It was amazing to me that there were just enough people to make just enough shoes so that everyone can avoid walking barefoot. That there are people volunteering to spend day-in, day-out, being dentists, and lawyers and salesmen. Almost any "jobjob" I look at, I have the most sincere admiration for the tenacity of the people...how do they do it? It would drive me nuts after hours, let alone years...Who makes those shoes ?

That was the wondrous introspection in adolescent phases, searching for a place in the jigsaw puzzle.

But in recent years, the haunting question has come back to me: "How the hell does this world function at all? And does it, really ? I feel an alienation zapping through the channels, I can't find myself connecting with those groups of humanoids trouncing around MTV. Especially the glimpses of "real life": on daytime-courtroom-dramas or just looking at faces in the street. On every scale, the closer I observe it, the more the creeping realization haunts me: individuals, families, groups, neighborhoods, cities, states, countries... they all just barely hang in there, between debt and dysfunction. The whole planet looks like Any town with mini malls cutting up the landscape and just down the road it's all white trash with rusty car wrecks in the back yard. A huge Groucho Club I don't want to be a member of.

But it does go further: what is particularly disturbing to see is this desperate search for Individualism that has rampantly increased in the last decade or so.

Everyone suddenly needs to be so special, be utterly unique. So unique that they race off like lemmings to get 'even more individual' tattoos, branded cattle, with branded chains in every mall, converging on a blanded sameness world wide, but every rap singer with ever more gold chains in ever longer stretched limos is singing the tune: Don't be a loser! Don't be normal! The desperation with which millions of youngsters try to be that one-in-a-million professional ball player may have been just a "sad but silly factoid" for a long time.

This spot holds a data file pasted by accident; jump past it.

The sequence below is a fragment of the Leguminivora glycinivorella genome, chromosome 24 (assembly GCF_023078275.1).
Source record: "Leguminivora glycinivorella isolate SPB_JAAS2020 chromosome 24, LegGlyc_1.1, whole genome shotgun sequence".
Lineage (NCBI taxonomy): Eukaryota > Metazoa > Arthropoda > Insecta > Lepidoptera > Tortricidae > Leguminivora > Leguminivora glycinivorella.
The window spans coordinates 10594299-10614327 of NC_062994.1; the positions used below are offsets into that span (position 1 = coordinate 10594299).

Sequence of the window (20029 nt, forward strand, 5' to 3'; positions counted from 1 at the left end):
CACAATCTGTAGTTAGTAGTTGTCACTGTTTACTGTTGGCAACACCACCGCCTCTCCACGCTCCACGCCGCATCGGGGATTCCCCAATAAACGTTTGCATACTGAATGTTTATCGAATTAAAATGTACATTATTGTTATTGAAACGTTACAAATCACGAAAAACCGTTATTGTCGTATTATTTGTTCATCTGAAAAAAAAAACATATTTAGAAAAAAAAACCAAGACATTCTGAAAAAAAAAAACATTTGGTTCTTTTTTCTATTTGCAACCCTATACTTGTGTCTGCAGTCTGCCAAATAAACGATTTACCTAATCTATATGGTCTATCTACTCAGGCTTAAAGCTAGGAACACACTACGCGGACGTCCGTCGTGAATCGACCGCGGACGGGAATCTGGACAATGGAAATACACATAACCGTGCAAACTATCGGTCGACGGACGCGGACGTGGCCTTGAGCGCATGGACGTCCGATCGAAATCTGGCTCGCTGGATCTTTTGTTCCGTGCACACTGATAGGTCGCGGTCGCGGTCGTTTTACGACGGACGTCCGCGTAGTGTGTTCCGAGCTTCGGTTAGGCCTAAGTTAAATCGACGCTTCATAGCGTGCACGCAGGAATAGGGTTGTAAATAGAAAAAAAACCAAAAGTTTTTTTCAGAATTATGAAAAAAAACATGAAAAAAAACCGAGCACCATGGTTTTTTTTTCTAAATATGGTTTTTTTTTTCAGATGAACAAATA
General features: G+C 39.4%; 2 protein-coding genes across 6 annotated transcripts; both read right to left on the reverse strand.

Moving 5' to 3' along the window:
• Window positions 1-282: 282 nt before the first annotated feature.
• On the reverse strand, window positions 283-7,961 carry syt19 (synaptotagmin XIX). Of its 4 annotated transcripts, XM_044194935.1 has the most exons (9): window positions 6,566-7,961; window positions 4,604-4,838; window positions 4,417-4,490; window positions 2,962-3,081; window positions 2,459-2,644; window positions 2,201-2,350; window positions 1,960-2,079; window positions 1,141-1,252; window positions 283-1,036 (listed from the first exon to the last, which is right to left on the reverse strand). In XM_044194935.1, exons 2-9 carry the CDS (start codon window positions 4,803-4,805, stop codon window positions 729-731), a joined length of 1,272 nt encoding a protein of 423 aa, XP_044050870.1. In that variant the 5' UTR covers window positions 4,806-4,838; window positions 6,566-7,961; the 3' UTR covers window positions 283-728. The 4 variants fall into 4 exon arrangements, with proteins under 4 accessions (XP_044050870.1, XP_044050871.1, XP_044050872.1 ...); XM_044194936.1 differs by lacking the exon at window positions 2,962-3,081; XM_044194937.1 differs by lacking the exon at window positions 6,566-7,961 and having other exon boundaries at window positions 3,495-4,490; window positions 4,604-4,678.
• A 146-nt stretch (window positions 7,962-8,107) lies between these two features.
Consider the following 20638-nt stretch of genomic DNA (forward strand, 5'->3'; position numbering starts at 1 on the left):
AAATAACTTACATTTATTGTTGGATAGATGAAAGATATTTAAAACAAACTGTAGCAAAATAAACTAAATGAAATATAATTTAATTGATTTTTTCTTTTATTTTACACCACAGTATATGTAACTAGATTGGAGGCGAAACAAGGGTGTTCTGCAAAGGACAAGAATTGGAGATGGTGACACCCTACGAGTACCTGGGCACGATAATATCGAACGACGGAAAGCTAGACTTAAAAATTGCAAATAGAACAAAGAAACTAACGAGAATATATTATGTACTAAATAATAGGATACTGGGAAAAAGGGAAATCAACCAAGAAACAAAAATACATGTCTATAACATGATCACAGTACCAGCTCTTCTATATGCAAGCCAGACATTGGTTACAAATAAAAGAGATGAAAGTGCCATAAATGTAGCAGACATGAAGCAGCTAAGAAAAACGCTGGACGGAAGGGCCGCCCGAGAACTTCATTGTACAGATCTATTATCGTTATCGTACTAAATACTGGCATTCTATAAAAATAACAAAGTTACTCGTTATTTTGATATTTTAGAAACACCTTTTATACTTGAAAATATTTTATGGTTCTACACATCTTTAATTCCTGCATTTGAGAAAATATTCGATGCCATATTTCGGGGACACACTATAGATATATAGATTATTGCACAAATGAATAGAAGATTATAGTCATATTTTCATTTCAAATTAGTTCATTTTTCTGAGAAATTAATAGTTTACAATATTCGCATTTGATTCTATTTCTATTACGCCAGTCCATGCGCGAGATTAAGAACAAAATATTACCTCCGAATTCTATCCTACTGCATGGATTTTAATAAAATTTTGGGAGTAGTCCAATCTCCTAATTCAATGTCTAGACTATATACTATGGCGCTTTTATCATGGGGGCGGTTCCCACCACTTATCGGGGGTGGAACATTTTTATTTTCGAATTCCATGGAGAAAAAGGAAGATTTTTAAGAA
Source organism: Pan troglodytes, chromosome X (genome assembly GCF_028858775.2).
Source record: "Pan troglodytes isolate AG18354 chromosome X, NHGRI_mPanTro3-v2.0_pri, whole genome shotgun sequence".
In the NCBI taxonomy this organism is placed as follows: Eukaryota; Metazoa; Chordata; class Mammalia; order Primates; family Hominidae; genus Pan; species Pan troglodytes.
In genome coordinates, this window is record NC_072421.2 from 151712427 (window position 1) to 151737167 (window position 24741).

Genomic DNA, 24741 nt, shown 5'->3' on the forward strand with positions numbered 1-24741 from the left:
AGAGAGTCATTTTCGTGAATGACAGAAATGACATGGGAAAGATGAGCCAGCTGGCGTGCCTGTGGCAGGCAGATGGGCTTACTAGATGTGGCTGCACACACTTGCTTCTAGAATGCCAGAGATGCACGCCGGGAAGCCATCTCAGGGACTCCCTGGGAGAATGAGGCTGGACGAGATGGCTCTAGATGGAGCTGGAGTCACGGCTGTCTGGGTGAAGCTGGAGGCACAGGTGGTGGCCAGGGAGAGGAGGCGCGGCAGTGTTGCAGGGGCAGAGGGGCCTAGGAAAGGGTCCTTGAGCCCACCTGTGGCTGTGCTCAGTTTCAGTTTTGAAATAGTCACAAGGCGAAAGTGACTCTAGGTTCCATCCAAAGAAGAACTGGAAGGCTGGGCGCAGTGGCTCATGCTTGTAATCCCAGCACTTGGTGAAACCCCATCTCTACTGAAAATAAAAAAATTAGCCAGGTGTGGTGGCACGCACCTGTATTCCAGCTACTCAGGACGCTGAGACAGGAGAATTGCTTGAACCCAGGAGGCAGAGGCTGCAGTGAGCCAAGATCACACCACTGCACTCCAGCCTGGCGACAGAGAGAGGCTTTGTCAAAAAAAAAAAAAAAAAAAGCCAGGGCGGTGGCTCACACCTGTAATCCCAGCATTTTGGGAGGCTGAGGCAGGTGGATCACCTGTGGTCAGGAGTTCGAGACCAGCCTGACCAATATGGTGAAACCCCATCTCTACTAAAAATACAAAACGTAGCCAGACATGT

But now the tables are turning: the anthill is relying on the behaviour of the ants to function properly. And that implies: the social behaviour, the role playing, taking defined tasks and follow them through.

What if each ant suddenly wants to be the queen? What if soldiering and nest building and cleaning chores is just not cool enough any more?

If AntTV shows them every day nothing but un-Ant behaviour...?

In my youth we were whining about what to do and how to do it, but in the end,all of my friends did become "normal" humans, orthopedics and lawyers, social workers, teachers... There were always a few that lived on the edges of normality, like ending up as television celebrities, but on the whole: they were perfectly reasonable ants. 1.8 children, 2.7 cars, 3.3 TVs...

Now: I am no longer confident that line will continue. If every honeymoon is now booked in Bali on a Visa card, and every kid in Borneo wants to play ball in NYC... can the network of society be pliable enough to accommodate total upheaval? And what if 2 billion Chinese and Indians raise a generation of kids staring 6+ hours a day into All American values they can never attain... being taunted with Hollywood movies of heroic acts and pathetic dysfunctionality, coupled with ever increasing violence and disdain for ethics or morals.